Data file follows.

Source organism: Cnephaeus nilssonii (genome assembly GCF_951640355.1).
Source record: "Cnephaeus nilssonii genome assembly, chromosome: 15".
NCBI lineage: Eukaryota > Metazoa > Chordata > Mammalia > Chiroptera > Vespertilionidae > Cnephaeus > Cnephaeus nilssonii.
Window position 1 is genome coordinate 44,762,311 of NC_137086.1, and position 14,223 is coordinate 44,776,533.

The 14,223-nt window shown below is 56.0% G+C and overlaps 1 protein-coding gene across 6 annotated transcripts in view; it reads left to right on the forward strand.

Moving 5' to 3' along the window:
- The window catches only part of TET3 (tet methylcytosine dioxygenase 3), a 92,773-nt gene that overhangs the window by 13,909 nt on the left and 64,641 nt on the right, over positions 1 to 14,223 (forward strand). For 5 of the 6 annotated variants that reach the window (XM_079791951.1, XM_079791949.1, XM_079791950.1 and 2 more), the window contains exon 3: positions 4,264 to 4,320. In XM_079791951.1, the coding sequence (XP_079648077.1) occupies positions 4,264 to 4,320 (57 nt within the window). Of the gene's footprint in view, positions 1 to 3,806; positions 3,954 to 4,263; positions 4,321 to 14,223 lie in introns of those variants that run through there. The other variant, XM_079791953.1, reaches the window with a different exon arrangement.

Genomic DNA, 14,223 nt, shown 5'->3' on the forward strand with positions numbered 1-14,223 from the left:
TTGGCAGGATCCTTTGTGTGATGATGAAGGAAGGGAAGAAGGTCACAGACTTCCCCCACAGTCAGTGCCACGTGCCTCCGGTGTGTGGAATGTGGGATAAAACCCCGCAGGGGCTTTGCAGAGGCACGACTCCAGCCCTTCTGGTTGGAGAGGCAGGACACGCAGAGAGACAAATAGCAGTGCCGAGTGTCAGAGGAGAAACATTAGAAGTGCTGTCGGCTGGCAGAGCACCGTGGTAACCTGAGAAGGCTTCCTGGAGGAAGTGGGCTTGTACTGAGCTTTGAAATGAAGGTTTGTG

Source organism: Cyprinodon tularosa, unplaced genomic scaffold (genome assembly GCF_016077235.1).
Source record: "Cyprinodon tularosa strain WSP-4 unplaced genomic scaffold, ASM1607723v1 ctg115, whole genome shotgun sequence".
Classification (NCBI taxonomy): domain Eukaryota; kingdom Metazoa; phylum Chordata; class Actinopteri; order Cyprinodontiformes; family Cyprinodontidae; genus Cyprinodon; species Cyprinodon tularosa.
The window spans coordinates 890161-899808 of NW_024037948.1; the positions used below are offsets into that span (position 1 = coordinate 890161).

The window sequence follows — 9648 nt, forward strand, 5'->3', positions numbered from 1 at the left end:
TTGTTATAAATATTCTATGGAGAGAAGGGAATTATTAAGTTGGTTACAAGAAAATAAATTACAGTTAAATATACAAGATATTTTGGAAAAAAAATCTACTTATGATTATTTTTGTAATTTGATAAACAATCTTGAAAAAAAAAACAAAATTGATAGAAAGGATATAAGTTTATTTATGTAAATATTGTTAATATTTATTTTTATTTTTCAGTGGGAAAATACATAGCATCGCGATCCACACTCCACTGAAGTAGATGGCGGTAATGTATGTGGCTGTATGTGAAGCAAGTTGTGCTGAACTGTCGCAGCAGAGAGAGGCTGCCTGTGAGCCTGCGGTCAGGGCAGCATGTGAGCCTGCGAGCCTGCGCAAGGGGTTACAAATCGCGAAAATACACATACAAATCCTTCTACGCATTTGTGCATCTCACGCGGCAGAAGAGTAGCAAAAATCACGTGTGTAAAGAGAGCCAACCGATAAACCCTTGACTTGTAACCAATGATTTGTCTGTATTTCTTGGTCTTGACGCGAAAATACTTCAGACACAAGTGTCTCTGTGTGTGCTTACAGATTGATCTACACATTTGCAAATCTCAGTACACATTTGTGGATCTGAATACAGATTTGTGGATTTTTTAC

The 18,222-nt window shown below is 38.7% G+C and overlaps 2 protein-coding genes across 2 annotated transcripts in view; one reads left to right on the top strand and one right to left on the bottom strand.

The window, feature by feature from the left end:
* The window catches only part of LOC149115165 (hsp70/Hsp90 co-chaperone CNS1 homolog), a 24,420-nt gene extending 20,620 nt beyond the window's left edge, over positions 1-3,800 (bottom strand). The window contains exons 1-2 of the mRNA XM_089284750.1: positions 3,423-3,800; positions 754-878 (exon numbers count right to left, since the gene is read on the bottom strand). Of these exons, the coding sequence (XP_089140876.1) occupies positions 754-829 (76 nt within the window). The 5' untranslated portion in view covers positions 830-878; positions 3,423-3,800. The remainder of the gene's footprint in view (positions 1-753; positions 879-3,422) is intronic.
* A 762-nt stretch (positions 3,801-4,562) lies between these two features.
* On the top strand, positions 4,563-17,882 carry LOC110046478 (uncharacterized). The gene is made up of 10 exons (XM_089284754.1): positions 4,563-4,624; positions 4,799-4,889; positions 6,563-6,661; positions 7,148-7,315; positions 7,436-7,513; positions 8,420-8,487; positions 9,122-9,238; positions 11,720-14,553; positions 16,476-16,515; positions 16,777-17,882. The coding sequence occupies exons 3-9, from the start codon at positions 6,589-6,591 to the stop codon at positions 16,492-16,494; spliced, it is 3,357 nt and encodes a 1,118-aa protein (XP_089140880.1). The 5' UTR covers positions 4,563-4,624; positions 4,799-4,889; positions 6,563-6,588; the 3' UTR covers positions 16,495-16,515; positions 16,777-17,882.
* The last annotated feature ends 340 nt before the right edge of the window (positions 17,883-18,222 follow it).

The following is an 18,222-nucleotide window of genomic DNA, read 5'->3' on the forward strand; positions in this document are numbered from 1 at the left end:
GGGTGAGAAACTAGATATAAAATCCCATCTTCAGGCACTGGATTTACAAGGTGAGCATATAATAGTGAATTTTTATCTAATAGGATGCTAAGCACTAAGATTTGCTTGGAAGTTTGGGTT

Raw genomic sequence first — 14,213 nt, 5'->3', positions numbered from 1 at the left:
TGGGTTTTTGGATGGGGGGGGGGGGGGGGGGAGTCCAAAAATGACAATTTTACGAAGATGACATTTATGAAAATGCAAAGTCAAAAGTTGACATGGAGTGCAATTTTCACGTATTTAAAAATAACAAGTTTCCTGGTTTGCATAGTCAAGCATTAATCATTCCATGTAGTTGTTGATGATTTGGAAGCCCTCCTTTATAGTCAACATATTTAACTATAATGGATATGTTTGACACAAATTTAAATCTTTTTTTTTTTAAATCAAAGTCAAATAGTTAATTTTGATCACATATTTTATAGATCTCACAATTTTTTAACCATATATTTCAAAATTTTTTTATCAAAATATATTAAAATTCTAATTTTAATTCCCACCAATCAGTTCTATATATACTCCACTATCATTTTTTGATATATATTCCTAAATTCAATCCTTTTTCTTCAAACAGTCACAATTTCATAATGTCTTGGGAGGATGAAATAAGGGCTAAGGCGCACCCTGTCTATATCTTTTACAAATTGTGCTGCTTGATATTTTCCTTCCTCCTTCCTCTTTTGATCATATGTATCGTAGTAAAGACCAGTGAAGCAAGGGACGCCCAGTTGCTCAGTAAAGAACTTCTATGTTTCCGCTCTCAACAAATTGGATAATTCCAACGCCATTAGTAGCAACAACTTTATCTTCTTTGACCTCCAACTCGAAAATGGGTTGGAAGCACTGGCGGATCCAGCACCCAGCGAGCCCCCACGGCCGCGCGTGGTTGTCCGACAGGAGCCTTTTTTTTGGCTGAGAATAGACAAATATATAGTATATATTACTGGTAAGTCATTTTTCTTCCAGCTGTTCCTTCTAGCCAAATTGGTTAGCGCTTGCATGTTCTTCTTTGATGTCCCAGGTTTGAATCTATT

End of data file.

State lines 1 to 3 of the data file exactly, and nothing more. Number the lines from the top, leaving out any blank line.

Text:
Source organism: Cnephaeus nilssonii (genome assembly GCF_951640355.1).
Source record: "Cnephaeus nilssonii genome assembly, chromosome: 15".
NCBI lineage: Eukaryota > Metazoa > Chordata > Mammalia > Chiroptera > Vespertilionidae > Cnephaeus > Cnephaeus nilssonii.